Want the perfect book to curl up with on one of these Minnesota fall nights? Whether you’re looking for a spooky Halloween thriller or an atmospheric cozy read, you’ve come to the right place. I spent a good part of quarantine escaping our dystopian reality in lots — and lots — of books, and I’ve put together four of my favorites that I think would be perfect to read this October and November.
“The Southern Book Club’s Guide to Slaying Vampires” — Grady Hendrix
In this supernatural thriller, Patricia Campbell is just another unsuspecting housewife in the wealthy neighborhood of Mt. Pleasant, S. C. Her life is a boring blur of her whiny children, her distant husband and her true crime book club. Then James Harris waltzes into town, impressing all of Mt. Pleasant’s husbands and flirting with all its wives before anyone can realize his charm may be covering something, perhaps, deadly. Children are going missing and it’s a good thing Patricia and the other members of her book club have read so much true crime because their new neighbor is turning out to be frighteningly similar to the serial killers of their novels.
When Mt. Pleasant’s picturesque community brushes off their suspicions as nothing, it’s up to the book club to figure out how to deal with James — who, quite possibly, is a vampire. I originally picked up “The Southern Book Club’s Guide to Slaying Vampires” because I happen to love vampires — so by the time I realized this book was actually a horror novel, I was too deep in to put it down. There are some seriously disturbing scenes featuring rats and cockroaches, and the supernatural element is terrifyingly in touch with reality. Hendrix develops the housewives so flawlessly that it creates a grotesque Southern atmosphere that is, somehow, still endearing.
“The Silent Patient” — Alex Michalides
Alicia Berenson is an artist living the perfect life in contemporary North London — that is, until her husband gets home from work one night and she shoots him five times in the head. After the murder, she never speaks another word. Alicia’s case dominates the news, the price of her art skyrockets and no one can figure out why someone so in love would snap, just like that. Psychotherapist Theo Faber is fascinated by Alicia, so when he gets the opportunity to become her therapist where she is secluded at a forensic unit, he doesn’t hesitate to take it. The more Theo gets to know Alicia, the more personal he begins to consider her circumstances, and the more paranoid he gets in his own life. He has a mysterious, unstable history of his own and his growing obsession over Alicia, his silent patient, is beginning to smudge the boundaries of a psychotherapist. “The Silent Patient” starts out relatively straight-forward, but then Michalides twists Theo’s narrative so subtly you don’t even realize what is happening until it’s already happened. This psychological thriller and mystery is sure to leave you shocked in the end.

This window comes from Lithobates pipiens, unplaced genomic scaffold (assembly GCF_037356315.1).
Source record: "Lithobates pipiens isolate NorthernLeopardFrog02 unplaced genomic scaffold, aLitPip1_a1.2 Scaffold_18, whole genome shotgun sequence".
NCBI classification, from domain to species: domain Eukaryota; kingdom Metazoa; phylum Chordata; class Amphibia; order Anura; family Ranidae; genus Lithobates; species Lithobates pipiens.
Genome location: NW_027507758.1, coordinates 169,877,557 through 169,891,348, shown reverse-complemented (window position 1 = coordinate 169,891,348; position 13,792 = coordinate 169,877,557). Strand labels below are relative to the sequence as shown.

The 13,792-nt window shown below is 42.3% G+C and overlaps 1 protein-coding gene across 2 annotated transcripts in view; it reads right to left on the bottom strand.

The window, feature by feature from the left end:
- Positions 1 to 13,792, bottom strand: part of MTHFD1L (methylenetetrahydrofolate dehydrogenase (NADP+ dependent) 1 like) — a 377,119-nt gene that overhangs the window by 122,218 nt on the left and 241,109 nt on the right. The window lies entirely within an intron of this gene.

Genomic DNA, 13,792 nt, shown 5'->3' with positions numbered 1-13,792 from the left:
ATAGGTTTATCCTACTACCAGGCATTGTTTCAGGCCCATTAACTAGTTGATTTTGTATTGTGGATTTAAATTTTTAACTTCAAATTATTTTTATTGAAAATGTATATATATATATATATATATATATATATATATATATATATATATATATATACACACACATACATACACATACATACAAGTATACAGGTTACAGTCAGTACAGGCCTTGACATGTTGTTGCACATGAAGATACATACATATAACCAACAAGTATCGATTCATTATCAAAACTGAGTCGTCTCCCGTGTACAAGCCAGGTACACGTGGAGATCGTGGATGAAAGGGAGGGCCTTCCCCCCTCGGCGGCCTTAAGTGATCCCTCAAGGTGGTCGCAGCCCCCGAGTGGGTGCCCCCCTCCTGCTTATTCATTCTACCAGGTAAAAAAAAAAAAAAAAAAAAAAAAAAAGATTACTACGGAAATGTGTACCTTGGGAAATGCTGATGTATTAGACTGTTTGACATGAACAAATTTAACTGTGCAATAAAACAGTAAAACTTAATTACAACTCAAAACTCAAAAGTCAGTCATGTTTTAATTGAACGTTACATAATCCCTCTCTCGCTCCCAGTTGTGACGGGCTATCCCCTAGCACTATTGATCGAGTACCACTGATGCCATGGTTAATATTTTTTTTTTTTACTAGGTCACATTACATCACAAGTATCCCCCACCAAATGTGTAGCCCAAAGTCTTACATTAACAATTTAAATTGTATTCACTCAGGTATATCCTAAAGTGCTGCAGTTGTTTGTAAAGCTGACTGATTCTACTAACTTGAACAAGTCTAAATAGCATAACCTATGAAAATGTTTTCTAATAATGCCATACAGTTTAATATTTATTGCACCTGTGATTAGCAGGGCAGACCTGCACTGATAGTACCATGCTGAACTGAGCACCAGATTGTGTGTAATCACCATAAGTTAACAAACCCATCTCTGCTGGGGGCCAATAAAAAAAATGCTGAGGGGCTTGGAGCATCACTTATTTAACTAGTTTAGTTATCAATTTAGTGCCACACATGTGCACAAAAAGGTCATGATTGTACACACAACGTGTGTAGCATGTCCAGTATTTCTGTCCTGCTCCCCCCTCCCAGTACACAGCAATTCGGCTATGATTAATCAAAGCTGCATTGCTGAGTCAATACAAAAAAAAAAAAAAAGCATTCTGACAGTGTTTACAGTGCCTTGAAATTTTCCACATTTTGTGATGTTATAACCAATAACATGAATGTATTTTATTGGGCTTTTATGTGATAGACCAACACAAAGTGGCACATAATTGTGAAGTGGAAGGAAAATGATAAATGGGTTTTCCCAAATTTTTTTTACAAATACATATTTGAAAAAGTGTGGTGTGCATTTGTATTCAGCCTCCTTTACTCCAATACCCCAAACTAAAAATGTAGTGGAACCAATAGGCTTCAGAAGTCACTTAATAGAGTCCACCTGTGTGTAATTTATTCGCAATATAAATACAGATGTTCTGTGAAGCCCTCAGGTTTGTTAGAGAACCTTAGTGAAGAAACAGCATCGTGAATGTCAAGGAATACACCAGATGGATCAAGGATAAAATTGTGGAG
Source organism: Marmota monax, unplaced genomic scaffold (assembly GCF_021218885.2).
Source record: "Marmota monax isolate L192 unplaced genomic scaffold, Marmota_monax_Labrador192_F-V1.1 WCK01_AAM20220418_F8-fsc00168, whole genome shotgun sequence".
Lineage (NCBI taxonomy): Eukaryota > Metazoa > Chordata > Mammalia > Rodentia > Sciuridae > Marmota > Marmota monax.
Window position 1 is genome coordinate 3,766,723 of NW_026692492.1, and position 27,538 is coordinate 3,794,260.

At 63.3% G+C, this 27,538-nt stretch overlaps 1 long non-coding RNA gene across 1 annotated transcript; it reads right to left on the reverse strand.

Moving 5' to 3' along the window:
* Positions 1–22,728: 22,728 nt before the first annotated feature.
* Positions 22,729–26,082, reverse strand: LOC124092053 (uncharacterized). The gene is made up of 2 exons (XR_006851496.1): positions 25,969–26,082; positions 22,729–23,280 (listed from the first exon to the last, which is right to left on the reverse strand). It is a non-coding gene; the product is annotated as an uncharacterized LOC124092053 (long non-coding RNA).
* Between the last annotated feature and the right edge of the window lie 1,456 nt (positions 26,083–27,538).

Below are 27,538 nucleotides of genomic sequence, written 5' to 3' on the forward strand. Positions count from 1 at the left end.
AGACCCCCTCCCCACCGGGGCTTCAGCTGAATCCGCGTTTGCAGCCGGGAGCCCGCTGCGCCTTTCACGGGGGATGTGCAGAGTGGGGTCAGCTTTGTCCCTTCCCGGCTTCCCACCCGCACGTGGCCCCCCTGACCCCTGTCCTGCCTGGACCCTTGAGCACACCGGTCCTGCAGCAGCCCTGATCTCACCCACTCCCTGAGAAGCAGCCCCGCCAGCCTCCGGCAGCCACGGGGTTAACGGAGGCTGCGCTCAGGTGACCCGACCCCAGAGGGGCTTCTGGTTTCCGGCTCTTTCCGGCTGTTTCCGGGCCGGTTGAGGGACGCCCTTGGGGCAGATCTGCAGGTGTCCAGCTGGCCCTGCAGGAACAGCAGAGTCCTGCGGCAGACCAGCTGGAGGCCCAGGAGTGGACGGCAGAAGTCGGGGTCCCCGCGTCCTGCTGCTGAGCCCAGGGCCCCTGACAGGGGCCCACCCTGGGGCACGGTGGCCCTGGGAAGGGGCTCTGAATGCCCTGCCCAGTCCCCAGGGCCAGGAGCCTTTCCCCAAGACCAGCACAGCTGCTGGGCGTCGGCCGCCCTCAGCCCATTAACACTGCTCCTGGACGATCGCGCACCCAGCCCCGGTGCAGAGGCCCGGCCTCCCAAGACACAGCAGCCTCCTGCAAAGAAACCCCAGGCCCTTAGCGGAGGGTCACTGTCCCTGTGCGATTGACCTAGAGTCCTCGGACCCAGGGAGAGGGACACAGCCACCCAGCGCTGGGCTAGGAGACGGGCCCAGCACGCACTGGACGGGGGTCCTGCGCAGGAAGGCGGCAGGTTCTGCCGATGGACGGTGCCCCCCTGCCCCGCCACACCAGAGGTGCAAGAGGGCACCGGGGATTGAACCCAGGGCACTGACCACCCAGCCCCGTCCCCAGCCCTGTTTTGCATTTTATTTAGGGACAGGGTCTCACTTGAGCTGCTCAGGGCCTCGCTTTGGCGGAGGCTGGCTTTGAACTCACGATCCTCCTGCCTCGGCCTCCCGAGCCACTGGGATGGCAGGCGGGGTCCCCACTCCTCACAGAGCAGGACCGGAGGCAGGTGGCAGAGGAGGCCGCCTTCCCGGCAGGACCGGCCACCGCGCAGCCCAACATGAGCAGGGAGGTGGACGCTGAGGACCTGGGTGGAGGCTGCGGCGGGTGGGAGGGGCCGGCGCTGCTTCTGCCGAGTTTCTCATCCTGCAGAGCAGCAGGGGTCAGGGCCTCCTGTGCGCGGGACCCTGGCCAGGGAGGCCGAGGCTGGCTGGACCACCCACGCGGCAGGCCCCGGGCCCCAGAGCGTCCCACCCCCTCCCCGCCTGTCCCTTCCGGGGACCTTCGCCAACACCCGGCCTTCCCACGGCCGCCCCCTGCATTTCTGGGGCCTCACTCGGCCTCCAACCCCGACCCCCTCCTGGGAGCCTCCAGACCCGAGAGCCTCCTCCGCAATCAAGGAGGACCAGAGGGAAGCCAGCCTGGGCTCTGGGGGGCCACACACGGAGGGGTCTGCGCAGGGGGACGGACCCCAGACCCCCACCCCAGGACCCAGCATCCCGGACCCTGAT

“Ninth House” — Leigh Bardugo
“Ninth House” is the #1 New York Times bestselling author Leigh Bardugo’s first adult novel. It’s a spooky, dark academia mystery following Galaxy “Alex” Stern, a high school dropout who at age twenty, after being the sole survivor of a multiple homicide, gets the most unlikely invitation to attend Yale University on a full scholarship. The caveat, however, is that she must monitor the activities of the university’s secret societies. The eight houses are associated with the future wealthy and successful, leaving Alex to wonder why she of all people was offered this opportunity — until, of course, she discovers the occult undertones of each society. Intertwining narratives of past and present create a supernatural and very, very dark mystery with Alex — and a ghost or two — at the center of it. “Ninth House” is a bit slower-paced but no less intriguing. I’m a huge fan of Bardugo’s Grishaverse books, so I wasn’t surprised by how captivating her new set of complex, incredibly real characters were. And good news: Bardugo is currently working on both “Ninth House”’s sequel and TV adaptation. There are some major trigger warnings here, though: violence, rape and sexual assult, murder, gore, drug addiction and suicide, so this book may not be for everyone.
“The Invisible Life of Addie LaRue” — V.E. Schwab
It’s 1714, and it’s a young woman named Addie LaRue’s wedding day. Willing to do anything to be free from her future husband and claustrophobic life in Villon, France, Addie makes a Faustian bargain with the shadows, the not-quite-god of after-dark, to escape: she will live forever, but every person she meets will forget her as soon as they turn away. It is the absolute freedom she asked for, after all. So begins the exceptional life of Addie LaRue, a story that covers centuries and countries and wars and loves as Addie tests the limits of her curse finding new ways each year in which she can leave her mark on the world. Addie’s narrative pauses in a bookstore in 2013 New York City, when she meets Henry, the boy who is opposite of the shadows she has had for company for centuries, and who will change everything. “The Invisible Life of Addie LaRue” is told in exceptional poetic prose, with the fascinating, ever-growing character Addie at its core. Though this book isn’t a spooky thriller, it has an incredibly atmospheric, cozy throughline — and also, I’ll recommend this book to anyone who will listen, no matter the season. It’s a great book to end on; V.E. Schwab will not disappoint with this powerful, historical piece.